As of 2017, Sound Transit has two light rail projects under construction: the Northgate Link Extension, scheduled to open in 2021 with three new stations; and the East Link Extension, scheduled to open in 2023 with ten new stations.

Key
Terminal stations
Link Light Rail stations under construction
Station Line/Extension Location[3] Began construction Projected completion
Bel-Red/130th Bel-Red, Bellevue 2016[17] 2023[16]
Bellevue Downtown Downtown Bellevue 2016[17] 2023[16]
East Main Bellevue 2016[17] 2023[16]
Judkins Park Central District, Seattle 2016[17] 2023[16]
Mercer Island Mercer Island 2016[17] 2023[16]
Northgate Northgate, Seattle 2012[45] 2021[15]
Overlake Village Overlake, Redmond 2016[17] 2023[16]
Redmond Technology Center Overlake, Redmond 2016[17] 2023[16]
Roosevelt Roosevelt, Seattle 2012[45] 2021[15]
Spring District/120th Spring District, Bellevue 2016[17] 2023[16]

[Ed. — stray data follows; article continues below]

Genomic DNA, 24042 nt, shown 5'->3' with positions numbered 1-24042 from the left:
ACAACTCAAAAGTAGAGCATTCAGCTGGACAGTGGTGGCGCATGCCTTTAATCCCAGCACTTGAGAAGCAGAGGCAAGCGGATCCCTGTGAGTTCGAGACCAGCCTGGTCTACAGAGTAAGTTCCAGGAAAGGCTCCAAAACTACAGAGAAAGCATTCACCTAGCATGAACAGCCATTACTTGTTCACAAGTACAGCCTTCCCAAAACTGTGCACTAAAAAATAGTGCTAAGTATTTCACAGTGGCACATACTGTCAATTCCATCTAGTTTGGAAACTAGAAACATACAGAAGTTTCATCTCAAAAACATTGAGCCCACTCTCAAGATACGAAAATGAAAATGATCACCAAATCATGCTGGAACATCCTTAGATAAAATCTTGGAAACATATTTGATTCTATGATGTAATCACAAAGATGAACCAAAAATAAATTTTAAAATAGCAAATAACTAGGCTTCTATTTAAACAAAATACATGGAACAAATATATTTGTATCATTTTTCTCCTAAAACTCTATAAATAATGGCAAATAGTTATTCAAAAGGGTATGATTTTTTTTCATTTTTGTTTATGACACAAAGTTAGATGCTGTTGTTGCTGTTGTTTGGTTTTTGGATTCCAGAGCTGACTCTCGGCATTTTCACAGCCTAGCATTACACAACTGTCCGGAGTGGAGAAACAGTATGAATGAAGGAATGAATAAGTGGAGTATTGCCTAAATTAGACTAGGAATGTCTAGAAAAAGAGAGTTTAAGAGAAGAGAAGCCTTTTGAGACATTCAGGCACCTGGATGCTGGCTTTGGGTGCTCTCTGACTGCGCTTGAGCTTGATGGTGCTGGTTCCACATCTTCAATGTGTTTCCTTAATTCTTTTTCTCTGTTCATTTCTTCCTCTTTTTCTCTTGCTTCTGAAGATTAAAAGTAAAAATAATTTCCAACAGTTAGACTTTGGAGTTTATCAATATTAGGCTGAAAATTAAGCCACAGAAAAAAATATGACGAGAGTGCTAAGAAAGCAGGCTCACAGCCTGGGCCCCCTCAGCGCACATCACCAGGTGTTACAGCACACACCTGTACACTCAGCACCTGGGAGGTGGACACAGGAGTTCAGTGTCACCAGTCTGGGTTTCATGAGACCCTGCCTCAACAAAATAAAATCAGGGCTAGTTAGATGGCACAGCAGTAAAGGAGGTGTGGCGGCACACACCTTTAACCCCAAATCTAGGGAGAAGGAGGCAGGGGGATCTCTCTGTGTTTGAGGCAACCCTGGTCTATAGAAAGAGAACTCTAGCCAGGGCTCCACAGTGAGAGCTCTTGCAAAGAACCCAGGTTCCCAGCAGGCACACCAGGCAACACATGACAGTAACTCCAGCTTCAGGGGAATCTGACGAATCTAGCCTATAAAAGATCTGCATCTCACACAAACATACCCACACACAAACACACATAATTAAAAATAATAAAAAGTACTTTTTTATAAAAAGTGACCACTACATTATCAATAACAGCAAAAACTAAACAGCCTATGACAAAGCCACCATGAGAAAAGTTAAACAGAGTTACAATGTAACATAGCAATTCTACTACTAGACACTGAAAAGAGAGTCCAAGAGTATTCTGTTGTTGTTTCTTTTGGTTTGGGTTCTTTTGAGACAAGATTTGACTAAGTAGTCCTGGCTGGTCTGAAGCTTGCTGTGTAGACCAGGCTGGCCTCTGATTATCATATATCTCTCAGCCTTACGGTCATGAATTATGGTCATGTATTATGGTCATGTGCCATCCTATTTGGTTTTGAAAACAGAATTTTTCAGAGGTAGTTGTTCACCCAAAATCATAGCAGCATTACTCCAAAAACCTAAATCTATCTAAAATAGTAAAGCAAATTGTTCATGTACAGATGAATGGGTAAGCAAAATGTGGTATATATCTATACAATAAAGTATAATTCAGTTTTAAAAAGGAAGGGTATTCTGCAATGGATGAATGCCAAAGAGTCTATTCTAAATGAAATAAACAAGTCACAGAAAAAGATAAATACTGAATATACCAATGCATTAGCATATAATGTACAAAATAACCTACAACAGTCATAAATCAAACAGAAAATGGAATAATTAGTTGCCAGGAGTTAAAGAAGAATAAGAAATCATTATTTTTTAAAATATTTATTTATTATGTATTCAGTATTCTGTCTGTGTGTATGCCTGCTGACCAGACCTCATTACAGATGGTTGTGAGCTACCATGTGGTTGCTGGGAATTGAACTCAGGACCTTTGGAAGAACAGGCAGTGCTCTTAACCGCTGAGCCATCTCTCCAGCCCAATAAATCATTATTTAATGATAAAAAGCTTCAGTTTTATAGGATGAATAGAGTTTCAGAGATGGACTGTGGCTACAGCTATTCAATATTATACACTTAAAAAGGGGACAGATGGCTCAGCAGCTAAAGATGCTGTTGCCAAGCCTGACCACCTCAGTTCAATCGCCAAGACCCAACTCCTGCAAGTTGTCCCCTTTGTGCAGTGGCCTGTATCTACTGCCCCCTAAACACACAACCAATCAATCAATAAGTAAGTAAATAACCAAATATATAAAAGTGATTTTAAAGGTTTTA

South Bellevue Bellevue 2016[17] 2023[16]
U District University District, Seattle 2012[45] 2021[15]
Wilburton Bellevue 2016[17] 2023[16]

Planned and funded stations[]

The Sound Transit 3 program, approved by voters in 2016, will expand the Link light rail network to over 116 miles (187 km) and 70 stations when completed in 2041. Other sections of the Sound Transit 2 program, approved by voters in 2008, are anticipated to be complete by 2024.

Key
Terminal stations
Link Light Rail stations in planning
Station[n 4] Line/Extension Location[3] Projected completion
6th Avenue[46] (Hilltop Extension) Hilltop, Tacoma 2022[21]